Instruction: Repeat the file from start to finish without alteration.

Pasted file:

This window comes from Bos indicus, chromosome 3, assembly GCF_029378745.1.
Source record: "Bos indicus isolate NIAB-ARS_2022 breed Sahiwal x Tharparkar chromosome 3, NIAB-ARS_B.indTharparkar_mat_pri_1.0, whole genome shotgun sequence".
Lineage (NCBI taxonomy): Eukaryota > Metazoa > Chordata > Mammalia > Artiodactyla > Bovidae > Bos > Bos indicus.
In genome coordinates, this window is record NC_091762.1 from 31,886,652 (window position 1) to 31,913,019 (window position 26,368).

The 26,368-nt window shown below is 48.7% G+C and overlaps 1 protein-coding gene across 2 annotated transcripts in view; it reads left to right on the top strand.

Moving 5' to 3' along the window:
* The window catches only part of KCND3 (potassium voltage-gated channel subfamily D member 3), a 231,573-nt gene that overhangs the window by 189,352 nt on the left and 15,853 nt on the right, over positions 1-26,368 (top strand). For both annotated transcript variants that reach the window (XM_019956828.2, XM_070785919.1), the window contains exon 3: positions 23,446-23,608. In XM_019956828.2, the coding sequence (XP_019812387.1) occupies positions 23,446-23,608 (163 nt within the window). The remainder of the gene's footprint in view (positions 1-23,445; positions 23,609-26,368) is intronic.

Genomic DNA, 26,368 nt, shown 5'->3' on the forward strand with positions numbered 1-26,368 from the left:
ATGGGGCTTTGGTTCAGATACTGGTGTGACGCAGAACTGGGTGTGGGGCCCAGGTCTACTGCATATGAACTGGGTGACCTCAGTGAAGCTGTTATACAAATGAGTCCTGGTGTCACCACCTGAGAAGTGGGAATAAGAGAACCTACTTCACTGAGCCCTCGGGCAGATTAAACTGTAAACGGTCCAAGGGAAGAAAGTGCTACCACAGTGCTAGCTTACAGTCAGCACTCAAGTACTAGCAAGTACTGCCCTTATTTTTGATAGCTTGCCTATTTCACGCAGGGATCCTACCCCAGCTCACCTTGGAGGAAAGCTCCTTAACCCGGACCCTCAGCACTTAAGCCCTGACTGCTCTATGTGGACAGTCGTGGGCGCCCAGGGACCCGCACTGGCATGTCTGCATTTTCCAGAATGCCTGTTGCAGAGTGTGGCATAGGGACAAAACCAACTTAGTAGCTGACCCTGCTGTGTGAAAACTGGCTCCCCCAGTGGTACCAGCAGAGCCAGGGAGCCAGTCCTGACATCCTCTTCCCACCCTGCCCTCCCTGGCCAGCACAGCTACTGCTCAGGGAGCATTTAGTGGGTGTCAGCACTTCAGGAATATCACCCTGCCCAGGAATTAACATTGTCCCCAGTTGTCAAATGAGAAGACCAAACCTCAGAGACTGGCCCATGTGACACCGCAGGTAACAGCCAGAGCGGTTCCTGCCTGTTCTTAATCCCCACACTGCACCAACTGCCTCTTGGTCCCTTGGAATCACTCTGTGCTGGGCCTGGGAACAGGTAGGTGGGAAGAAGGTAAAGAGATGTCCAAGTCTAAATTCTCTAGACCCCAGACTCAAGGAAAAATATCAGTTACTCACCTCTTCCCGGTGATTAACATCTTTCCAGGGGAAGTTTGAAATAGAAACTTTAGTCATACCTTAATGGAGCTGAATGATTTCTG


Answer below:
This window comes from Bos indicus, chromosome 3, assembly GCF_029378745.1.
Source record: "Bos indicus isolate NIAB-ARS_2022 breed Sahiwal x Tharparkar chromosome 3, NIAB-ARS_B.indTharparkar_mat_pri_1.0, whole genome shotgun sequence".
Lineage (NCBI taxonomy): Eukaryota > Metazoa > Chordata > Mammalia > Artiodactyla > Bovidae > Bos > Bos indicus.
In genome coordinates, this window is record NC_091762.1 from 31,886,652 (window position 1) to 31,913,019 (window position 26,368).

The 26,368-nt window shown below is 48.7% G+C and overlaps 1 protein-coding gene across 2 annotated transcripts in view; it reads left to right on the top strand.

Moving 5' to 3' along the window:
* The window catches only part of KCND3 (potassium voltage-gated channel subfamily D member 3), a 231,573-nt gene that overhangs the window by 189,352 nt on the left and 15,853 nt on the right, over positions 1-26,368 (top strand). For both annotated transcript variants that reach the window (XM_019956828.2, XM_070785919.1), the window contains exon 3: positions 23,446-23,608. In XM_019956828.2, the coding sequence (XP_019812387.1) occupies positions 23,446-23,608 (163 nt within the window). The remainder of the gene's footprint in view (positions 1-23,445; positions 23,609-26,368) is intronic.

Genomic DNA, 26,368 nt, shown 5'->3' on the forward strand with positions numbered 1-26,368 from the left:
ATGGGGCTTTGGTTCAGATACTGGTGTGACGCAGAACTGGGTGTGGGGCCCAGGTCTACTGCATATGAACTGGGTGACCTCAGTGAAGCTGTTATACAAATGAGTCCTGGTGTCACCACCTGAGAAGTGGGAATAAGAGAACCTACTTCACTGAGCCCTCGGGCAGATTAAACTGTAAACGGTCCAAGGGAAGAAAGTGCTACCACAGTGCTAGCTTACAGTCAGCACTCAAGTACTAGCAAGTACTGCCCTTATTTTTGATAGCTTGCCTATTTCACGCAGGGATCCTACCCCAGCTCACCTTGGAGGAAAGCTCCTTAACCCGGACCCTCAGCACTTAAGCCCTGACTGCTCTATGTGGACAGTCGTGGGCGCCCAGGGACCCGCACTGGCATGTCTGCATTTTCCAGAATGCCTGTTGCAGAGTGTGGCATAGGGACAAAACCAACTTAGTAGCTGACCCTGCTGTGTGAAAACTGGCTCCCCCAGTGGTACCAGCAGAGCCAGGGAGCCAGTCCTGACATCCTCTTCCCACCCTGCCCTCCCTGGCCAGCACAGCTACTGCTCAGGGAGCATTTAGTGGGTGTCAGCACTTCAGGAATATCACCCTGCCCAGGAATTAACATTGTCCCCAGTTGTCAAATGAGAAGACCAAACCTCAGAGACTGGCCCATGTGACACCGCAGGTAACAGCCAGAGCGGTTCCTGCCTGTTCTTAATCCCCACACTGCACCAACTGCCTCTTGGTCCCTTGGAATCACTCTGTGCTGGGCCTGGGAACAGGTAGGTGGGAAGAAGGTAAAGAGATGTCCAAGTCTAAATTCTCTAGACCCCAGACTCAAGGAAAAATATCAGTTACTCACCTCTTCCCGGTGATTAACATCTTTCCAGGGGAAGTTTGAAATAGAAACTTTAGTCATACCTTAATGGAGCTGAATGATTTCTG